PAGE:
As instructed by your brother Lala Janki Das, you are requested to explain the account of the partnership business within 15 days and to pay the amount due to my client, and you are informed that my client does not wish to keep the business in partnership and that if you will not explain the account and pay the amount due to my client, a suit will have to be instituted and you will be saddled with costs unnecessarily.
5. There are copies on the record which show that from the year 1908 onwards Janki Das has been putting himself forward as the sole owner of that branch of the business which dealt in cloth. He obtained a number of decrees against persons who owed debts to the shop. On one occasion when it was pleaded that he alone was not entitled to sue, he came into Court on the 10th of May 1910 in Suit No. 4718 of 1910 in the Court of Small Causes at Agra and swore on oath that he and he alone was the sole owner of the sloth shop. Assuming, therefore, that after the separation of Tika Ram, Baldeo Das' and his brother, Janki Das, continued to work together in partnership so far as the three businesses were unearned, it is quite evident from the fasts we have narrated above that he very soon separated entirely in every way from that partnership. After the arbitration award of 1906, in his suit by means of which he attempted to upset the award, he put forward the case that the family was joint and that there never had been any separation at all and that everything was the property of the joint family. Yet at the same time while that litigation was going on, he was in other litigations claiming that he was the sole owner of the sloth shop. Finally on the 14th of April 1913 he gave the notice to his brother Baldeo Das as pointed out above. It is quite clear, therefore, that very soon after the arbitration award he started fighting with his brothers and had been constantly at ill will with them since that date. The present plaintiff is a small boy who was born somewhere about the year 1914. It is obvious that no partnership existed at least from the 14th of April 1913, the date of the notice. It is urged on the plaintiff's behalf that there was really no partnership at all between Baldeo Das and Janki Das; that it was a sort of a co-ownership. So far as the business itself is concerned, there is clearly no force in this contention. The two brothers, were separate and if they ran a business, they clearly must have been partners within the definition of Section 239 of the Contract Act, It is equally obvious that the partnership was not for a fixed term, and it is also obvious that both by his actions as well as by his words Janki Das put an end to whatever partnership had ever existed. Section 253, Clause 8, of the Contrast Act will apply and the only suit which Janki Das could have brought against Baldeo Das was a suit for and account and the share of the profits of a dissolved partnership. Such a suit must be brought within a period of three years from the date of the dissolution. At the very latest this partnership was dissolved in the year 1913 and the present suit, as we have noted above, was not brought until the year 1918. Therefore, as a suit under which the plaintiff seeks to have his share of the profits of the dissolved partnership, the suit is out of time. Article 120 clearly would not apply to the circumstances of the present case.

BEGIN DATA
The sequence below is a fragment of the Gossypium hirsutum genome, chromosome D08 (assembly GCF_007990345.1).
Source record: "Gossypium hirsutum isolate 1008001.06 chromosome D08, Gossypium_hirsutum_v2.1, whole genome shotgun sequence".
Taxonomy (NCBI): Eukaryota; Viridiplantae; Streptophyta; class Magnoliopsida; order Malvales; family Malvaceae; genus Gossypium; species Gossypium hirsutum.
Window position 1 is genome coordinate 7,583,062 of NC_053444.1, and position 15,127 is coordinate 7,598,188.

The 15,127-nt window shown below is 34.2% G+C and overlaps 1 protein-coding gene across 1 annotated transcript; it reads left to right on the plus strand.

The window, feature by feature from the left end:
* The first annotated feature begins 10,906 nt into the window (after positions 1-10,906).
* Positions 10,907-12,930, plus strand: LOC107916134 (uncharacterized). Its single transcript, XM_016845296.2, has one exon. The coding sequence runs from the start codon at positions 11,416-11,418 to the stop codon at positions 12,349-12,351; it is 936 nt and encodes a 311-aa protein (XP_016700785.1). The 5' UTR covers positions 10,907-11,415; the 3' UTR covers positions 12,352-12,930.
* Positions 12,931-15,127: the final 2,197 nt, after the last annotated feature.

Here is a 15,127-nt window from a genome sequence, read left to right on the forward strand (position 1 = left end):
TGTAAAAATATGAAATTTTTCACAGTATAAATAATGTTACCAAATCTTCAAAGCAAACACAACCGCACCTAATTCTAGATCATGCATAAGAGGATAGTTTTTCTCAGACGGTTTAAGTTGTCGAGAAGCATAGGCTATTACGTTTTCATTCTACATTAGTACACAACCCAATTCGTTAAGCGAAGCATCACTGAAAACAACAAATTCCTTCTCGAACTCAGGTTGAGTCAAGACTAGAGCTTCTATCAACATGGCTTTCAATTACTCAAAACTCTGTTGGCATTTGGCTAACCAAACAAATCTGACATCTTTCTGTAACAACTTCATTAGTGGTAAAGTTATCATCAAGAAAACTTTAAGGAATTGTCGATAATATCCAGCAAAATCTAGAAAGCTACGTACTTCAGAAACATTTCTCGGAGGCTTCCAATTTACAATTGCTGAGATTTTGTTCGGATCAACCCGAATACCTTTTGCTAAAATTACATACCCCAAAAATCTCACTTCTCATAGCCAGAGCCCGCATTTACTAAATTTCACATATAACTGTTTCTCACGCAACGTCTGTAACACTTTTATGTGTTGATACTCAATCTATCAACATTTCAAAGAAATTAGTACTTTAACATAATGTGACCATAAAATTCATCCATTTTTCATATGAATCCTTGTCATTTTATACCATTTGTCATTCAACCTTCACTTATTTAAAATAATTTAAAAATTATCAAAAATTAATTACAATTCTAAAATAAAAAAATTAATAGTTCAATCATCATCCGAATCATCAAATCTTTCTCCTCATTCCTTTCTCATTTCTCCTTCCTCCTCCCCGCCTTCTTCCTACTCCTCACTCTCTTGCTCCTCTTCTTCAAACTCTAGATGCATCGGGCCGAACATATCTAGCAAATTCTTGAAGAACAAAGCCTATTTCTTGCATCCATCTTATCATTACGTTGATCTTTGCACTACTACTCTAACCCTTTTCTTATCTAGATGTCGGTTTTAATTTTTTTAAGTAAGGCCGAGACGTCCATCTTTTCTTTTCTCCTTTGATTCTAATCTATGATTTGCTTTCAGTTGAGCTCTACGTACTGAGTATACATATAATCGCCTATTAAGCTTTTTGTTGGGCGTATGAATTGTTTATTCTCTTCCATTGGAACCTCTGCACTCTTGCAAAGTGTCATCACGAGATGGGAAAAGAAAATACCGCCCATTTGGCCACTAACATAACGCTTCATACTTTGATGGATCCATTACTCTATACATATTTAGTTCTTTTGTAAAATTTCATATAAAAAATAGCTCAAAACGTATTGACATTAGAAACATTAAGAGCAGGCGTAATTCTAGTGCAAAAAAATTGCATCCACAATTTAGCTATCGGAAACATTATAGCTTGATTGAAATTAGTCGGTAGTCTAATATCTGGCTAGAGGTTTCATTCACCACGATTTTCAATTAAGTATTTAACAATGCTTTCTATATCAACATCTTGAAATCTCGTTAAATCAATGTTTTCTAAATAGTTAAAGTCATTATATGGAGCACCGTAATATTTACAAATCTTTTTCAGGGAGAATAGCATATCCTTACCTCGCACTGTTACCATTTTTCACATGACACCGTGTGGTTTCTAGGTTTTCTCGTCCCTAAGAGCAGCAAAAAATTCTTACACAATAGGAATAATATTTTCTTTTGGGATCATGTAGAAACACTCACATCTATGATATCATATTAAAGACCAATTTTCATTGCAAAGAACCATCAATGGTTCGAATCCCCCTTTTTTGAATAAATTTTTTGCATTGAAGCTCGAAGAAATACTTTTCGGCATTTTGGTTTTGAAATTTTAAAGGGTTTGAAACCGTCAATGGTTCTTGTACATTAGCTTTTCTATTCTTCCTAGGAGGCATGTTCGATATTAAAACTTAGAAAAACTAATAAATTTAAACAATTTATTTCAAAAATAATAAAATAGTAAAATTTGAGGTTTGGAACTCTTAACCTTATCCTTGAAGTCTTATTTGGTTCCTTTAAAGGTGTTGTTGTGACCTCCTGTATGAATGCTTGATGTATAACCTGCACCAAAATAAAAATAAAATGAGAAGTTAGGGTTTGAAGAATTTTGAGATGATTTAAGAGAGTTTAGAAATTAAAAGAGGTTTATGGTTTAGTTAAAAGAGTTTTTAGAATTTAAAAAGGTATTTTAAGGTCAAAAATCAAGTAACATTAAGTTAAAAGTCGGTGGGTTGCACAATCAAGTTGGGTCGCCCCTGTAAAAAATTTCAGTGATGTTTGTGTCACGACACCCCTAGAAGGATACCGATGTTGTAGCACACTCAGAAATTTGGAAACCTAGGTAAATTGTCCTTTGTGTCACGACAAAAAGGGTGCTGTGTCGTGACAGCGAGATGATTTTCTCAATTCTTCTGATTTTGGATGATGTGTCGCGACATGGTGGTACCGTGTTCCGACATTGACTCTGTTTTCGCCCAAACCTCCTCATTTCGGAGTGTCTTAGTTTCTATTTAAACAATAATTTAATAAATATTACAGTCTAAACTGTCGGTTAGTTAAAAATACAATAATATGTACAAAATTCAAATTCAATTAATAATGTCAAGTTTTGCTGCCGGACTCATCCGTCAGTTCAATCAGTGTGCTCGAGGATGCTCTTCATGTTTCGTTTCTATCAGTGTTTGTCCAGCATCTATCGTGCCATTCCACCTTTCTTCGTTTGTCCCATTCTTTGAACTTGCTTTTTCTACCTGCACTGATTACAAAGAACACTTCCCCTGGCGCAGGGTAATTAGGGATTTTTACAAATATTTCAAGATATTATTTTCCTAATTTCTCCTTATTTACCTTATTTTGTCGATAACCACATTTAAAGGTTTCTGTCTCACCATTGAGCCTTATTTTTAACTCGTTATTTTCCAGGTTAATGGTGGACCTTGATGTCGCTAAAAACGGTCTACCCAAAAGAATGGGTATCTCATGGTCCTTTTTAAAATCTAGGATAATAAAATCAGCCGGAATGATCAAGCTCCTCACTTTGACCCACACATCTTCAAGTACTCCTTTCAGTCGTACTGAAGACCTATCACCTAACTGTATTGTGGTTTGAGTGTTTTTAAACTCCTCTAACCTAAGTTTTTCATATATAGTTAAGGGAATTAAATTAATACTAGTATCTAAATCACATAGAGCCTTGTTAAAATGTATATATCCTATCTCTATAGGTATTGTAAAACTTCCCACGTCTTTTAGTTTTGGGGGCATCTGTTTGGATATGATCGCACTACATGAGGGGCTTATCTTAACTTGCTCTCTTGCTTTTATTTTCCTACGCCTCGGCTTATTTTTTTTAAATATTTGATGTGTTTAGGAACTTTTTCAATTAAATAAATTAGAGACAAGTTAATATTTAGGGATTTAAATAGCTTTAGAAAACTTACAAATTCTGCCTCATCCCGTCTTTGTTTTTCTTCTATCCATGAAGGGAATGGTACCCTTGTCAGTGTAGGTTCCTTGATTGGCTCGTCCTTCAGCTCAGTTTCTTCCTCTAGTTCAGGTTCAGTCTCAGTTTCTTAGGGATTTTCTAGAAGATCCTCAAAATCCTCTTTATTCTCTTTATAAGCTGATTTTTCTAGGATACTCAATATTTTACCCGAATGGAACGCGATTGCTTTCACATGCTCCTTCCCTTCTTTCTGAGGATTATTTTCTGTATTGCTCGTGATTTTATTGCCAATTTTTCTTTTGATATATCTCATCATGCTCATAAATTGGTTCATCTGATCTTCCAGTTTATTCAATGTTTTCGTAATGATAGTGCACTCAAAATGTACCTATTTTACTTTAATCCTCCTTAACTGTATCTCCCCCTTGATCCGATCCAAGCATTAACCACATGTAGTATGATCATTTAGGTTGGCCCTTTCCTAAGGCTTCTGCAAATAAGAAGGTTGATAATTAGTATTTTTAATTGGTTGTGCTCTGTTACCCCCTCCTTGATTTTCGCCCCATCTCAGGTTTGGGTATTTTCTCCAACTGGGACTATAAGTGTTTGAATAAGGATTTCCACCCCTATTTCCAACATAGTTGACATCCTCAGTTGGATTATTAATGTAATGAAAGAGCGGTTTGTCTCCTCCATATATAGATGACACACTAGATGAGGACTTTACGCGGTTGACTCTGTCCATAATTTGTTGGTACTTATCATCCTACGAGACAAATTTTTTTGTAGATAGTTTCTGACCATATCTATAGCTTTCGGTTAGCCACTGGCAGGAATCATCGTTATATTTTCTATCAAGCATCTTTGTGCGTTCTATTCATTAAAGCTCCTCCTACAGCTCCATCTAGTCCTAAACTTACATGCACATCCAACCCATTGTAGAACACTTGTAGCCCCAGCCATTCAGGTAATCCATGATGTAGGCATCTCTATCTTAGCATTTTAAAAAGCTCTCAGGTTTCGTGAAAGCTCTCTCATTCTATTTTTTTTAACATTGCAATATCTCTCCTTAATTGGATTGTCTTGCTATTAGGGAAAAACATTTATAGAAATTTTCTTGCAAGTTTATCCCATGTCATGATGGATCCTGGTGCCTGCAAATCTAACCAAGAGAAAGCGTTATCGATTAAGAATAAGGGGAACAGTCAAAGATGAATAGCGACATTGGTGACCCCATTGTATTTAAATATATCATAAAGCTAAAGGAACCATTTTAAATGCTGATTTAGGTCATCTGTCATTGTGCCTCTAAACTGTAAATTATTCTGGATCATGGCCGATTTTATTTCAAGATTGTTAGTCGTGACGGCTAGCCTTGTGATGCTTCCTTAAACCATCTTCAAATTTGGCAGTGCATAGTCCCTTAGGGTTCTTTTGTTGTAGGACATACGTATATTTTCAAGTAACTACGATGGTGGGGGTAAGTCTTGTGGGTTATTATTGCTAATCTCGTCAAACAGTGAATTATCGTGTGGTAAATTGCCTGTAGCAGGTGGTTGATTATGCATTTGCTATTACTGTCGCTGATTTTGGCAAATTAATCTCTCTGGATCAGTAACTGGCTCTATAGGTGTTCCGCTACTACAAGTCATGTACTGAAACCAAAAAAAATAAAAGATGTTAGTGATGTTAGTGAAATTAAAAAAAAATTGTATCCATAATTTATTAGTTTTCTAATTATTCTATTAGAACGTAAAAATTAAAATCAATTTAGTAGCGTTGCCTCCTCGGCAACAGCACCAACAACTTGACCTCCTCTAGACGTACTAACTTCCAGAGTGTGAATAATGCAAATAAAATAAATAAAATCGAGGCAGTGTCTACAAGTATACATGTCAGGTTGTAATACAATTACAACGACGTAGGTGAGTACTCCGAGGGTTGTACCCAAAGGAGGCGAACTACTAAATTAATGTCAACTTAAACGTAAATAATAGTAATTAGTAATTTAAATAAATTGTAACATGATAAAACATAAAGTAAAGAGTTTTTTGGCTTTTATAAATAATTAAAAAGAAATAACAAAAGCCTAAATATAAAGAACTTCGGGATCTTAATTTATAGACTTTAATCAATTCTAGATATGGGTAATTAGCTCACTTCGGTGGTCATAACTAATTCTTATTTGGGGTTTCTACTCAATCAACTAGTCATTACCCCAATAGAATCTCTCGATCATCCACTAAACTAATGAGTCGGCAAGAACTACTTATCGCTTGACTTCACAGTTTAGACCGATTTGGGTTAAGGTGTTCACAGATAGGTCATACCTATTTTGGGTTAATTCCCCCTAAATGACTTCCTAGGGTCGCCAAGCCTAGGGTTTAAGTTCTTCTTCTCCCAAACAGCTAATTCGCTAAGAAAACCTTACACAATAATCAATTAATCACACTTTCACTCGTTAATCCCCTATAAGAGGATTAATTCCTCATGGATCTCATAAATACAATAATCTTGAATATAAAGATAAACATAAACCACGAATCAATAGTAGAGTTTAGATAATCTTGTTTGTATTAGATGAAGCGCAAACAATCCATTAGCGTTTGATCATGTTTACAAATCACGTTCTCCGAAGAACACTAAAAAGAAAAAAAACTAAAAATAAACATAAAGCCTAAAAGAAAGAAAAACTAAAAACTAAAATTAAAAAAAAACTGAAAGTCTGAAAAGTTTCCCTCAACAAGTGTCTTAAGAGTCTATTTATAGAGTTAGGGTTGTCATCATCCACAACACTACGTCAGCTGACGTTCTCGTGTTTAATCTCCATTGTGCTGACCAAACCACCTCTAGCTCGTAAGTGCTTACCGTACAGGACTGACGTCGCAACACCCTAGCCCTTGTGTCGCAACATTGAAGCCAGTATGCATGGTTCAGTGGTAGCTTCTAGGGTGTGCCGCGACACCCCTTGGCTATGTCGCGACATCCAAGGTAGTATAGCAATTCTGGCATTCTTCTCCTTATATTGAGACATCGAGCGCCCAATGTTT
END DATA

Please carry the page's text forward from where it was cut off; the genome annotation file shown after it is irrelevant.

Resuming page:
6. There remains the question of the ancestral house. The plaintiff's right to a share therein is denied by the defendants. On the plaintiff's own showing the sons of Tika Ram are necessary parties to the suit. It is the ancestral house and at the time of the partition of 1836 a share each was allotted to all three sons and one to the mother. The mother has since died and her share would go in equal portions to each son, Tika Ram's sons would, therefore, be entitled to the same share in the house and in the circumstances of the case they were necessary parties to this suit, so far as the house was concerned. It was unnecessary for the plaintiff to as knowledge that they had any right, but in order to decide the case properly it was absolutely necessary that they should be parties. The plaintiff, for some reason best known to himself or to his lawyer, refused point-blank to make the sons of Tika Ram parties to the suit. He refused to take a necessary step whish the Court ordered him to take and as he point-blank refused to do so, the Court was justified in dismissing his suit. We are, therefore, of opinion that there is no force whatsoever in the appeal. We accordingly dismiss it with costs, including tern on the higher scale.